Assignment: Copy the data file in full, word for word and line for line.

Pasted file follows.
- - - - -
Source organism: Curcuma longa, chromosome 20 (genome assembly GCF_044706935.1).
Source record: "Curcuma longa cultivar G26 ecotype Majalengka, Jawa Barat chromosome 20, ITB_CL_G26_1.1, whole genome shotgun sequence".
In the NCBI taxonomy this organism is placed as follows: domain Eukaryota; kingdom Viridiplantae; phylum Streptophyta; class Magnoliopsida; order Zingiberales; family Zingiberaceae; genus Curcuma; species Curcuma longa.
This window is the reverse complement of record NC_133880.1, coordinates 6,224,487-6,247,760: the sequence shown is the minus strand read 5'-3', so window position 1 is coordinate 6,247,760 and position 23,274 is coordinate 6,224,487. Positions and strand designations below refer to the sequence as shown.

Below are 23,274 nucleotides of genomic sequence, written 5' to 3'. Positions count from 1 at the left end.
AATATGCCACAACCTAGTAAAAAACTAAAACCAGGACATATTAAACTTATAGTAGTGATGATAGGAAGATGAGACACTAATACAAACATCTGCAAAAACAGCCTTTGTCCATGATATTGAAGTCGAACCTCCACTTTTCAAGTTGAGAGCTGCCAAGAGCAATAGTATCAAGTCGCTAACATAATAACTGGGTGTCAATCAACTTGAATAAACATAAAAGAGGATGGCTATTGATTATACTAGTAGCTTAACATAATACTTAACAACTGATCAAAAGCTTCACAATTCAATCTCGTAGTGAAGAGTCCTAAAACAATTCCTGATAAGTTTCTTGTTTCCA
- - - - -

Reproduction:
Source organism: Curcuma longa, chromosome 20 (genome assembly GCF_044706935.1).
Source record: "Curcuma longa cultivar G26 ecotype Majalengka, Jawa Barat chromosome 20, ITB_CL_G26_1.1, whole genome shotgun sequence".
In the NCBI taxonomy this organism is placed as follows: domain Eukaryota; kingdom Viridiplantae; phylum Streptophyta; class Magnoliopsida; order Zingiberales; family Zingiberaceae; genus Curcuma; species Curcuma longa.
This window is the reverse complement of record NC_133880.1, coordinates 6,224,487-6,247,760: the sequence shown is the minus strand read 5'-3', so window position 1 is coordinate 6,247,760 and position 23,274 is coordinate 6,224,487. Positions and strand designations below refer to the sequence as shown.

Below are 23,274 nucleotides of genomic sequence, written 5' to 3'. Positions count from 1 at the left end.
AATATGCCACAACCTAGTAAAAAACTAAAACCAGGACATATTAAACTTATAGTAGTGATGATAGGAAGATGAGACACTAATACAAACATCTGCAAAAACAGCCTTTGTCCATGATATTGAAGTCGAACCTCCACTTTTCAAGTTGAGAGCTGCCAAGAGCAATAGTATCAAGTCGCTAACATAATAACTGGGTGTCAATCAACTTGAATAAACATAAAAGAGGATGGCTATTGATTATACTAGTAGCTTAACATAATACTTAACAACTGATCAAAAGCTTCACAATTCAATCTCGTAGTGAAGAGTCCTAAAACAATTCCTGATAAGTTTCTTGTTTCCA